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“Filia Sion” is the first ECM New Series disc devoted entirely to the Estonian vocal group Vox Clamantis. From the beginning of its history, Vox Clamantis has focussed on Gregorian chant as the foundation of European music, but has also maintained strong connections to contemporary composers including Arvo Pärt, Helena Tulve and Erkki-Sven Tüür (members of the ensemble previously appeared on Tüür’s “Oxymoron” album, singing his composition “Salve Regina”). Their interpretation of medieval music is never purely historical. While always remaining true to the spirit of this repertoire, the approach to the work and the selection of pieces is contemporary, with sound and texture and the blending of voices as a focus.

As leader Jaan-Eik Tulve explains, “Gregorian chant is monophonic music which remarkably emphasizes the blend of voices. Working on sound and colour of voices has been one of the constant priorities of our ensemble.” This emphasis is the thread that connects its repertoire through the centuries: “I started with Gregorian chant and later moved on to the contemporary music for multiple reasons: firstly, my personal interest in certain contemporary music that draws attention to the sound and is centred on the horizontal musical phrase and melody in its deeper sense. On the other hand, our ensemble has been lucky and several Estonian composers have composed pieces for us, as they have appreciated our approach to the sound, phrase and to the entire musical expression…”

On the present album, drawing upon the rich tradition in music history on the theme of “Filia Sion”, Vox Clamantis sings medieval music from Gregorian chant to works by Perotin, Hildegard von Bingen and Petrus Wilhelmi de Grudencz. In the Old Testament, “Filia Sion” – the Daughter of Zion – refers to both the holy city of Jerusalem and the Jewish people who built the Temple on Mount Zion. In medieval Christian tradition, Holy Mary became the incarnation of the Daughter of Zion as the personification of the church.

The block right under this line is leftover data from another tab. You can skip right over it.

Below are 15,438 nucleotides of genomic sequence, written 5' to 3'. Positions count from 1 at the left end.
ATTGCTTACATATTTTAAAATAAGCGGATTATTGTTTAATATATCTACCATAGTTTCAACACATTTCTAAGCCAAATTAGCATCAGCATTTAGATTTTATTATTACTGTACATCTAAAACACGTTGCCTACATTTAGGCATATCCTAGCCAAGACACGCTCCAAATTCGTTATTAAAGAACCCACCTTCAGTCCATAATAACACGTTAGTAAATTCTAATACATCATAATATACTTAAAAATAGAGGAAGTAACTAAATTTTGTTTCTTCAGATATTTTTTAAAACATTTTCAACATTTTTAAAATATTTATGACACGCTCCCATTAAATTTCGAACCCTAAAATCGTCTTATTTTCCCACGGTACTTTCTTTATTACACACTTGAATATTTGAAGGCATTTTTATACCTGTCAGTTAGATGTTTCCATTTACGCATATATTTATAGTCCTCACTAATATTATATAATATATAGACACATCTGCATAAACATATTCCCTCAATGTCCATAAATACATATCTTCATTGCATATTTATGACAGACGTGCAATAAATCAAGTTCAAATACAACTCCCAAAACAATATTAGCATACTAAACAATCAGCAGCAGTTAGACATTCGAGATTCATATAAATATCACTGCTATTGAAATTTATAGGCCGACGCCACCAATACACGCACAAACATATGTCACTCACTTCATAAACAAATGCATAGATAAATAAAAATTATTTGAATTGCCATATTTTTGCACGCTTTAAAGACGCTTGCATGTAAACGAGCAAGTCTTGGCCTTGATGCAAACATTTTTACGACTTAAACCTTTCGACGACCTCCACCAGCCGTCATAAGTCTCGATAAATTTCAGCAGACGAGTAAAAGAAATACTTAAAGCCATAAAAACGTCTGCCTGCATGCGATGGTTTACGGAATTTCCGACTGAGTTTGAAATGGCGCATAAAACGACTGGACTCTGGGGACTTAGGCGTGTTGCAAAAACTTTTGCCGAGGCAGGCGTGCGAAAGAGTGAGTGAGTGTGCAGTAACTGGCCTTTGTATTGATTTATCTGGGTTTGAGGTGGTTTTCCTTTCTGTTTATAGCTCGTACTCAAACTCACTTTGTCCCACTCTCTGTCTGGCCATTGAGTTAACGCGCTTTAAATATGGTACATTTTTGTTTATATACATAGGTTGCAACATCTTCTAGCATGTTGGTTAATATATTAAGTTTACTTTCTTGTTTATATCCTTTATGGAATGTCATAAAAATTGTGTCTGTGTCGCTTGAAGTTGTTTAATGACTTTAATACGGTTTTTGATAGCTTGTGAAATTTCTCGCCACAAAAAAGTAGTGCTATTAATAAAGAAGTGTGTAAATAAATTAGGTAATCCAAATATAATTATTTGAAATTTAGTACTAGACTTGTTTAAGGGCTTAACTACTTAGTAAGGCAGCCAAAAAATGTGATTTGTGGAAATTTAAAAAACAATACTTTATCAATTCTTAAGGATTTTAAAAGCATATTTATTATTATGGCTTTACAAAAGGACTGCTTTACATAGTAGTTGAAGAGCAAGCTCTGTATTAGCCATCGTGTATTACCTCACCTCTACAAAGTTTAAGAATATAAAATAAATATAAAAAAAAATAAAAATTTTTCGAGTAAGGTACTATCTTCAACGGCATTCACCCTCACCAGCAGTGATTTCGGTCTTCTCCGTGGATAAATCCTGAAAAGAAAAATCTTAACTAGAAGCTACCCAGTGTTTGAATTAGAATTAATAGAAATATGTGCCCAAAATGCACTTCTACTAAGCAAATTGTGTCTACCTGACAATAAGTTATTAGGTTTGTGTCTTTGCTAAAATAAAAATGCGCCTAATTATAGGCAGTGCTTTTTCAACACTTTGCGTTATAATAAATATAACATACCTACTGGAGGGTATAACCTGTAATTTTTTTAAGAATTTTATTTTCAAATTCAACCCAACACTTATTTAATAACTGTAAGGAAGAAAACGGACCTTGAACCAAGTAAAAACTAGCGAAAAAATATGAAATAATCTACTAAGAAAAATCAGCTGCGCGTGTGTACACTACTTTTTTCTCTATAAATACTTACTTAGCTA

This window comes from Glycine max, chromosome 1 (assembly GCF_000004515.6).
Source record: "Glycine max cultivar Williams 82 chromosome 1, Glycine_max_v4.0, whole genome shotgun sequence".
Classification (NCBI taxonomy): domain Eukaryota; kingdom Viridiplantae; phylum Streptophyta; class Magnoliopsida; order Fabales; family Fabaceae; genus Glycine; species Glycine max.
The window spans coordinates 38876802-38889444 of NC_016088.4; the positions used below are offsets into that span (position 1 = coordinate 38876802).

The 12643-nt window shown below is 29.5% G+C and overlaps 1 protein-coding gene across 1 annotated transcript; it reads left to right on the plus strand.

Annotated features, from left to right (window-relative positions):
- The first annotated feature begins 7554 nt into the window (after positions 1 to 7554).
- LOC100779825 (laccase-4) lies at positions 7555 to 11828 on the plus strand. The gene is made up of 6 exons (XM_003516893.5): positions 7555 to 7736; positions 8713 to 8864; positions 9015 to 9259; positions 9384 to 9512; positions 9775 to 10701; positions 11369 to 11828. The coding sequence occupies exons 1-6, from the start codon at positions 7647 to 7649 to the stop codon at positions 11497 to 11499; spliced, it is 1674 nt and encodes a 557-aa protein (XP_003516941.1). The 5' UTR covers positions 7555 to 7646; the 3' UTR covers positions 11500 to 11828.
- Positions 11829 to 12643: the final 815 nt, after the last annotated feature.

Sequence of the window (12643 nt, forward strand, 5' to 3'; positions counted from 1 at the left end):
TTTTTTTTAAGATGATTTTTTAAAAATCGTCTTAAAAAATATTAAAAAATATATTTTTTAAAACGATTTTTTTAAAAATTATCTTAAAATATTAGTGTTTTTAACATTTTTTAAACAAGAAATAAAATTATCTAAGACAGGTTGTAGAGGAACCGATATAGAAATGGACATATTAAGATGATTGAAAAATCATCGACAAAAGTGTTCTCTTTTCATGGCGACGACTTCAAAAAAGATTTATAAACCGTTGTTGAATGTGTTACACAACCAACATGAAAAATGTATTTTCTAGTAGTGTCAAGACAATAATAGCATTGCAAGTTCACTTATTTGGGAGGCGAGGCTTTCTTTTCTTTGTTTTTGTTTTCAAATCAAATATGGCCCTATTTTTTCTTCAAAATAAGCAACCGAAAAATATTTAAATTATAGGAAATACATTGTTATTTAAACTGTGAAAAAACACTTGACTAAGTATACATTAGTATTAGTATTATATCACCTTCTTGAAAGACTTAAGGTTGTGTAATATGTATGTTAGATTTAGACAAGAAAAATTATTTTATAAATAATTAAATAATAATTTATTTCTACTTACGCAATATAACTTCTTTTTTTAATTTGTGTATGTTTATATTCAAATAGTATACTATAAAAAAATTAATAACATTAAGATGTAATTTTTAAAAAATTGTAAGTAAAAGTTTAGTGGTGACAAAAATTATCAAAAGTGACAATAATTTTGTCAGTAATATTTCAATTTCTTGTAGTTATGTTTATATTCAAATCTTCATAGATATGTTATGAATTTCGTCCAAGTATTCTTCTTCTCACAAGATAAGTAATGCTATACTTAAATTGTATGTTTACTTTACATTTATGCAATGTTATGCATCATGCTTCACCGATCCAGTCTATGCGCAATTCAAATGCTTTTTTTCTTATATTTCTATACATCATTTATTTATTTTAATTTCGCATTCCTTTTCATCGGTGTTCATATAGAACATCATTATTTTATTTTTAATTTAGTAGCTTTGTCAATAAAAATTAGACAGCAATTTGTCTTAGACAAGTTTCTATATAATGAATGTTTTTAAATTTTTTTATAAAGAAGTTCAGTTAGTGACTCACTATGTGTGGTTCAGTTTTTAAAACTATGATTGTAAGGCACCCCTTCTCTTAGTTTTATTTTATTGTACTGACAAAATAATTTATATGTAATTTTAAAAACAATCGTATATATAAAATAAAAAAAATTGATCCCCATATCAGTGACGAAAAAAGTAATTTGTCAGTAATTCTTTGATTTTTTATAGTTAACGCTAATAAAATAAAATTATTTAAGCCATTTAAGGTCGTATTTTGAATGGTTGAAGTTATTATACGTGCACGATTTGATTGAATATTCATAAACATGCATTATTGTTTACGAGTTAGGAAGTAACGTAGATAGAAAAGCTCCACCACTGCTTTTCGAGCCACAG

Jaan-Eik Tulve: “The repertoire for the CD emerged naturally from our concert activity. We are specially focussing on the theme of Virgin Mary, who is for me personally a very important figure, who is equally honoured in medieval music. We have had different collaborations with various musicians from a number of traditions. The last piece on the CD – ‘Ma Navu’ – derives from a program around Jewish traditional music. Most of our arrangements are born in the rehearsals while improvising. For instance, when a couple of our singers started to explore overtone-singing, we tried to incorporate it into our repertoire and the pedal-notes in Perotin, on this recording, seemed for us an appropriate use.”

From the liner notes by Klára Jirsová: “The Gospels do not reveal all of Mary’s feelings to us; the mystery of the Incarnation is only briefly presented. Relying on a few phrases and returning endlessly to the sacred words and setting them in different contexts, the musical tradition shows their inexhaustible richness. Medieval compositions meditate on the mystery of the Incarnation in all its aspects. They display different shades of joy: explosive, superabundant joy which wells up like a source, as well as the shimmer of peaceful, meditative wonder before ‘the miracle never seen, the joy never known’”.

“Filia Sion” was recorded in the Dome Church of St Nicholas, Haapsalu, with Helena Tulve as recording supervisor.

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